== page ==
The small window to the right hand side, partly obscured by some curtains, provides all of the light in this scene, including a reflection of itself on the floor in the foreground. The turqoise tones provide a deep contrast against the otherwise much darker tones. This approach reminds us of the work of Whistler, as well as a number of paintings from this Norwegian artist's career. The way in which the male figure is delivered in such low levels of detail makes him somewhat mysterious, leading the viewer to wonder just who he was, and what was the purpose of his activities for that day.

The interior of this room is particularly bare, perhaps more so inline with the style of this age rather than attempting to give away clues about the type of setting. Elements of this room are maybe not the significant element of the painting, more so the artist's display of abrupt colour. The way in which he constructs the walls and floor will remind many of the techniques of the impressionist movement, which did indeed have similarities with the occasional Munch artwork. Another related painting from Munch was this self portrait.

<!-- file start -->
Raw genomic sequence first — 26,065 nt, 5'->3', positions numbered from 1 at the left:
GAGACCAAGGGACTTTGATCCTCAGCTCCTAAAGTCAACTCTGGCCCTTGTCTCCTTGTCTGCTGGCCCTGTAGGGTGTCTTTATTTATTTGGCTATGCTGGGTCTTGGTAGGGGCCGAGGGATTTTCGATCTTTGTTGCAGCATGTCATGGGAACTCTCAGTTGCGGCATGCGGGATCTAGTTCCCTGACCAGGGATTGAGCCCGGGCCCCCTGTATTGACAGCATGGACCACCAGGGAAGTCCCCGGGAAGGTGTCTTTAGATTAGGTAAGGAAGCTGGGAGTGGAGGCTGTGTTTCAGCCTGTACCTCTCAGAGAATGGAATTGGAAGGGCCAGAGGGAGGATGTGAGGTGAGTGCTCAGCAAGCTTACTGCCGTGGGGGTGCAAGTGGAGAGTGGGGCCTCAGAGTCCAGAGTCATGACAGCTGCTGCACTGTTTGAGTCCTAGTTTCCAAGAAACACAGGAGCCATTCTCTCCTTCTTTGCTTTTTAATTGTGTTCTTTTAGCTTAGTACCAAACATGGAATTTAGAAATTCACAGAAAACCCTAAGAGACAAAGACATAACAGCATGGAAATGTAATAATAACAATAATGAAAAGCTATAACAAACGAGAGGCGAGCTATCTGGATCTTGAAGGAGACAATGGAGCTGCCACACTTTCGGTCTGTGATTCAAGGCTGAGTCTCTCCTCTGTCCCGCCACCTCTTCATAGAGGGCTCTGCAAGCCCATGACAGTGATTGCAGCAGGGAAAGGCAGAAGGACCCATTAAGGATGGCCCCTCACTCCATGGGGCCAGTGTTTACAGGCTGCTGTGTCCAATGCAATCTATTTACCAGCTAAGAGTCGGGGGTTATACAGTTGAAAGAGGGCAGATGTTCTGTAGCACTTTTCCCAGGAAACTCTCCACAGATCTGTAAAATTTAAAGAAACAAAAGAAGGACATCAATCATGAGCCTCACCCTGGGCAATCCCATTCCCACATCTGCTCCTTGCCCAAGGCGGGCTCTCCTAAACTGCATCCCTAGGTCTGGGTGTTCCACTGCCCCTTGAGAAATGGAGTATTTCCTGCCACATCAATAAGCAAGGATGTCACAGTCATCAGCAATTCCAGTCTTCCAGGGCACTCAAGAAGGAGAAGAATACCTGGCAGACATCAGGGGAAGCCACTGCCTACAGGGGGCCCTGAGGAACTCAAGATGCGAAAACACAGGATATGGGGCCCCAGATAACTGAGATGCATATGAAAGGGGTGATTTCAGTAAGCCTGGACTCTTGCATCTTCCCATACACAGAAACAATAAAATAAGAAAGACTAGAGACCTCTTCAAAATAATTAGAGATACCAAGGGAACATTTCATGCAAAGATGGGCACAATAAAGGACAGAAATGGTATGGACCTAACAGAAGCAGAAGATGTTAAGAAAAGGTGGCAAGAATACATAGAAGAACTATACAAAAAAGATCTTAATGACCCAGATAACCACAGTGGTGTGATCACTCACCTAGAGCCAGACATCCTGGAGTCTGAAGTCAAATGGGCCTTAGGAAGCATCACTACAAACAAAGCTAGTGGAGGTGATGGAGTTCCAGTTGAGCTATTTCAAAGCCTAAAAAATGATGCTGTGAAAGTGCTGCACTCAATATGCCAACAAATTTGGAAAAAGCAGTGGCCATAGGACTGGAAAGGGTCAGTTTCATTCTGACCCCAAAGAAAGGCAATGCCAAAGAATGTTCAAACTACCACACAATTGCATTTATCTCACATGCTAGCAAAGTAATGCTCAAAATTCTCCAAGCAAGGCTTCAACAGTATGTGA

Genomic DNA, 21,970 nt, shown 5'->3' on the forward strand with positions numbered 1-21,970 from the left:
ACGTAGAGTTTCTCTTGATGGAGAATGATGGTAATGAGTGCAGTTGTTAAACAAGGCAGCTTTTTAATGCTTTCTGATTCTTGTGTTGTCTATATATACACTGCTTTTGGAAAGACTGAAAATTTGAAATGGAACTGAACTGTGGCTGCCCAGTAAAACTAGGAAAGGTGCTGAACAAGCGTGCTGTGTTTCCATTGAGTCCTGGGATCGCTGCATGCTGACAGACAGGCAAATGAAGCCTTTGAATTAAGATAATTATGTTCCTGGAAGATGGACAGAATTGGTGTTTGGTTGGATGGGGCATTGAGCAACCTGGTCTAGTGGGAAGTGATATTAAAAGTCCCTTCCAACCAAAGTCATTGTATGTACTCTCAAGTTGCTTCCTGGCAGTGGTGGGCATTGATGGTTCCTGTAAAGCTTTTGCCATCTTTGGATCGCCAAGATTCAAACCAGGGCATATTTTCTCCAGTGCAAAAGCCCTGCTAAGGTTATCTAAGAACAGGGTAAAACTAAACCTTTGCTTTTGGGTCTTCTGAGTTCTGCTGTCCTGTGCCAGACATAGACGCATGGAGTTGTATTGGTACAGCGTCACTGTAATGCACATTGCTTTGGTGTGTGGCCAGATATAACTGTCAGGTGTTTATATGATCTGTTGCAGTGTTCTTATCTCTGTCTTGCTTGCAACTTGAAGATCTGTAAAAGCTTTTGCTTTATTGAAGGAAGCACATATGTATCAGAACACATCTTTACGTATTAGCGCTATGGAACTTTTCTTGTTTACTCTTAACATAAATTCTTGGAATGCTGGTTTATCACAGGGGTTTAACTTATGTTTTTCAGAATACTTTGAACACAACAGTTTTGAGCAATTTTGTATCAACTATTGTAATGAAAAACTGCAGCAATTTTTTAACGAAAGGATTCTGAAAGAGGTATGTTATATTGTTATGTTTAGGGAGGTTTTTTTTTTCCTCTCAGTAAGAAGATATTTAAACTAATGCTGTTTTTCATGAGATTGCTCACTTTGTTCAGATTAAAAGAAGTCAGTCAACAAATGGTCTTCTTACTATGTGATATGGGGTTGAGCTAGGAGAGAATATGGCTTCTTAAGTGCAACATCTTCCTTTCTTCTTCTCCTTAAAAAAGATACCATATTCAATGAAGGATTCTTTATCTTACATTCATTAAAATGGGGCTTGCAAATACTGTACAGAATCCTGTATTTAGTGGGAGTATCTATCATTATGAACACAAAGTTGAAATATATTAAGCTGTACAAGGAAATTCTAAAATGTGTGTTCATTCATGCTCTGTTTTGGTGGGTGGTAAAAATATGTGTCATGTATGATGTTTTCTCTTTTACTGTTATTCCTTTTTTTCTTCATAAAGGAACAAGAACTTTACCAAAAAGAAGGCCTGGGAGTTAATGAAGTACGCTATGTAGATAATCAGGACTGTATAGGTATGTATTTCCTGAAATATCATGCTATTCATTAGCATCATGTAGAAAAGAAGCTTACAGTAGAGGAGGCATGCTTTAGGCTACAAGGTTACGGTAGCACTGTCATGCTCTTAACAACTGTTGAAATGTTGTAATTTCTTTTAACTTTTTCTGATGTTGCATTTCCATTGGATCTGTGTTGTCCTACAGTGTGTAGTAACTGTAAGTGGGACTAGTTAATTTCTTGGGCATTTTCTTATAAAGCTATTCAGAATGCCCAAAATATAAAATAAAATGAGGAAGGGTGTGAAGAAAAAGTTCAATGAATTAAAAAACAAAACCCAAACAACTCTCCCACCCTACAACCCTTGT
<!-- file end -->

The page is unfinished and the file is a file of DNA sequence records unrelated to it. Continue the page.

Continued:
Munch put long brushstrokes in many of his paintings and these can be seen in the larger image of this painting that is included below. Elements of the background were sometimes constructed from just a single stroke of colour, see the boats in the background of his The Scream, for example. The overall composition would always lead the eye in the way the artist intended, meaning only minimal detail to supporting elements would still be enough. This was very much the style used by expressionists. Making out individual strokes of the brush is an ideal way of trying to understand the methods used by any artist, some then wishing to try to recreate famous paintings such as this themselves.

Night in Saint-Cloud in Detail Edvard Munch